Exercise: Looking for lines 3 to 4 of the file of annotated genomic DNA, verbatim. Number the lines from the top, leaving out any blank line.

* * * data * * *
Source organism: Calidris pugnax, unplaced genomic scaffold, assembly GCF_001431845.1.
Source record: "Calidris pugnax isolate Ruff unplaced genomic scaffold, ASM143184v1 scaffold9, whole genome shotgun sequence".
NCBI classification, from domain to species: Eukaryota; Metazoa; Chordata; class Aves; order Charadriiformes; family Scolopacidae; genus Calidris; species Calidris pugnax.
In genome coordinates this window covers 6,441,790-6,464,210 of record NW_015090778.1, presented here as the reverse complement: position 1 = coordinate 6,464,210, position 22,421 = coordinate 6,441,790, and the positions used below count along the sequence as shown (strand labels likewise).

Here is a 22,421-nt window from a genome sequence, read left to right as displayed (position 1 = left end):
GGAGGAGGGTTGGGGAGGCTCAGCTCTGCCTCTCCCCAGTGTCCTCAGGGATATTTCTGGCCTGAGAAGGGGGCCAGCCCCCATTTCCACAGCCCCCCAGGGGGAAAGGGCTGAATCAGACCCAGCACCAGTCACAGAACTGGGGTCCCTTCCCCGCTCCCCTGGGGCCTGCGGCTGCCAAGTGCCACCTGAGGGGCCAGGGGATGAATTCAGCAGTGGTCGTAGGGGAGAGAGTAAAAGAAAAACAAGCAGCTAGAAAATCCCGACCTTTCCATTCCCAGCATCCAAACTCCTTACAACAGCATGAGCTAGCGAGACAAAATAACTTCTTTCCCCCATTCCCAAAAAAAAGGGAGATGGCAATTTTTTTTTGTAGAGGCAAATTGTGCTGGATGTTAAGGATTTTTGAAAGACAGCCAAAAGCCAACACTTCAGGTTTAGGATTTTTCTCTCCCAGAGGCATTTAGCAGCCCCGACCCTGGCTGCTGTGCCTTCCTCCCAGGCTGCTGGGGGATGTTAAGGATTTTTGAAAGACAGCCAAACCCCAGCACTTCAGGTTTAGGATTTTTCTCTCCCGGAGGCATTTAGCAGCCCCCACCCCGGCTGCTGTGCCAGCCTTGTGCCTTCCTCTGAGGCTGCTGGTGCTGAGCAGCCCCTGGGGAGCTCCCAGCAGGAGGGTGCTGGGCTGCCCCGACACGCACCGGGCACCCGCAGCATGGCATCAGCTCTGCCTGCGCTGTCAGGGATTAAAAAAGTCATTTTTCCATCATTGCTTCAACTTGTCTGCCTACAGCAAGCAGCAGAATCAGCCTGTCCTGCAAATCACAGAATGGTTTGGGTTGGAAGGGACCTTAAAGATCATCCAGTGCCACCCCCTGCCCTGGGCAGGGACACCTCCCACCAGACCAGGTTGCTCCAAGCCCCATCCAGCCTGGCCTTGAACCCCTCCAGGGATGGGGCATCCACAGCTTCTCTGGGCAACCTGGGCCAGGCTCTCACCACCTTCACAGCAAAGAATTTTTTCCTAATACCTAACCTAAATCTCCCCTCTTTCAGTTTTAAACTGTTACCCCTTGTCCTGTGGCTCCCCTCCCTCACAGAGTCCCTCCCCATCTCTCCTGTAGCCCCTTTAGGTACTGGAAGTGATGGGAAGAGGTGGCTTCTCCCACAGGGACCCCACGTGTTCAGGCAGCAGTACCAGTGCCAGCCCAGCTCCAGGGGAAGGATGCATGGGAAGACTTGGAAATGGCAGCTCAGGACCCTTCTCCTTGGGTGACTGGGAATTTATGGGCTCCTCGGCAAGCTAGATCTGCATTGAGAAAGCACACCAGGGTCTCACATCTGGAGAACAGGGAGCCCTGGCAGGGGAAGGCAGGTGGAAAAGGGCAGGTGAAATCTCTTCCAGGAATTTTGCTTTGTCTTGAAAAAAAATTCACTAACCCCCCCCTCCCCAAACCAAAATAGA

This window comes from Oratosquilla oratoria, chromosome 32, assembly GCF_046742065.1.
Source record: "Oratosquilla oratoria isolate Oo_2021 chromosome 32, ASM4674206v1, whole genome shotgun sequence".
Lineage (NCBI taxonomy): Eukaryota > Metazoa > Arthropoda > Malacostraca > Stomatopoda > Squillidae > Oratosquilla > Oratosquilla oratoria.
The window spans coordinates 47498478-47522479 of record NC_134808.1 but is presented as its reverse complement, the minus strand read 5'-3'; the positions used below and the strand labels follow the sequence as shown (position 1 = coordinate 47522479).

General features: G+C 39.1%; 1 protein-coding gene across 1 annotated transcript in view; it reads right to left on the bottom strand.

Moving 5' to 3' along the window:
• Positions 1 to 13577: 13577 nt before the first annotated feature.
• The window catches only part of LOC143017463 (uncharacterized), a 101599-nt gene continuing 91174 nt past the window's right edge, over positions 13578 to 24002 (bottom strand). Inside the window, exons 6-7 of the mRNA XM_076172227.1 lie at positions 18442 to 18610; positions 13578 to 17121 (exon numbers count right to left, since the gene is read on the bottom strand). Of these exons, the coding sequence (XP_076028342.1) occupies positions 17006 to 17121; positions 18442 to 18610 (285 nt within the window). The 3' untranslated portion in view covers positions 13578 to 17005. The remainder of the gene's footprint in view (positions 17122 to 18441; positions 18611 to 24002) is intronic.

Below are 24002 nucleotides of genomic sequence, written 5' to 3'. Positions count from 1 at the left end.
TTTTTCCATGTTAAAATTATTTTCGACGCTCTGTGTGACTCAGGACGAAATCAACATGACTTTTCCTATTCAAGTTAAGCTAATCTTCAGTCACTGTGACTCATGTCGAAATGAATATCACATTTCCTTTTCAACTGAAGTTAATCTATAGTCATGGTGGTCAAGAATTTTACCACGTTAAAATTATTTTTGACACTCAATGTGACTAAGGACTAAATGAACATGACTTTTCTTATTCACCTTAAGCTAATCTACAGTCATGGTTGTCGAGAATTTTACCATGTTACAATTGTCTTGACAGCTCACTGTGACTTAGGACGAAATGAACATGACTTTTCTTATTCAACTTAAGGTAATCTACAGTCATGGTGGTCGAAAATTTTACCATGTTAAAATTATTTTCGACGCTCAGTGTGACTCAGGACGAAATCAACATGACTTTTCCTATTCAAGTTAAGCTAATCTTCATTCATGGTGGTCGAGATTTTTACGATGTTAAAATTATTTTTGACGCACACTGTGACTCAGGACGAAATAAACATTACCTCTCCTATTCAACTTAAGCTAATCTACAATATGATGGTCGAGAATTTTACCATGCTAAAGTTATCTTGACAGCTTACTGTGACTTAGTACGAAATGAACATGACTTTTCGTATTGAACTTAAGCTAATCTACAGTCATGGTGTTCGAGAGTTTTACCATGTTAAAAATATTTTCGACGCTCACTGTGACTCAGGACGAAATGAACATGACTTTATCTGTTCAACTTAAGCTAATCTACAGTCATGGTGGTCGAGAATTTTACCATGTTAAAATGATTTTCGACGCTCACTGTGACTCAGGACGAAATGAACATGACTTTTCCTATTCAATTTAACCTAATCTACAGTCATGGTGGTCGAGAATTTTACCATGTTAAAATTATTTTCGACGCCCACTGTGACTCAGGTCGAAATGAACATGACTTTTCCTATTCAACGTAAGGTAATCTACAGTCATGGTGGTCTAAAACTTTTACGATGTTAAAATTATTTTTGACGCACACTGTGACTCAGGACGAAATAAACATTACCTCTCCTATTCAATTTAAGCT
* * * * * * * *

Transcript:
NCBI classification, from domain to species: Eukaryota; Metazoa; Chordata; class Aves; order Charadriiformes; family Scolopacidae; genus Calidris; species Calidris pugnax.
In genome coordinates this window covers 6,441,790-6,464,210 of record NW_015090778.1, presented here as the reverse complement: position 1 = coordinate 6,464,210, position 22,421 = coordinate 6,441,790, and the positions used below count along the sequence as shown (strand labels likewise).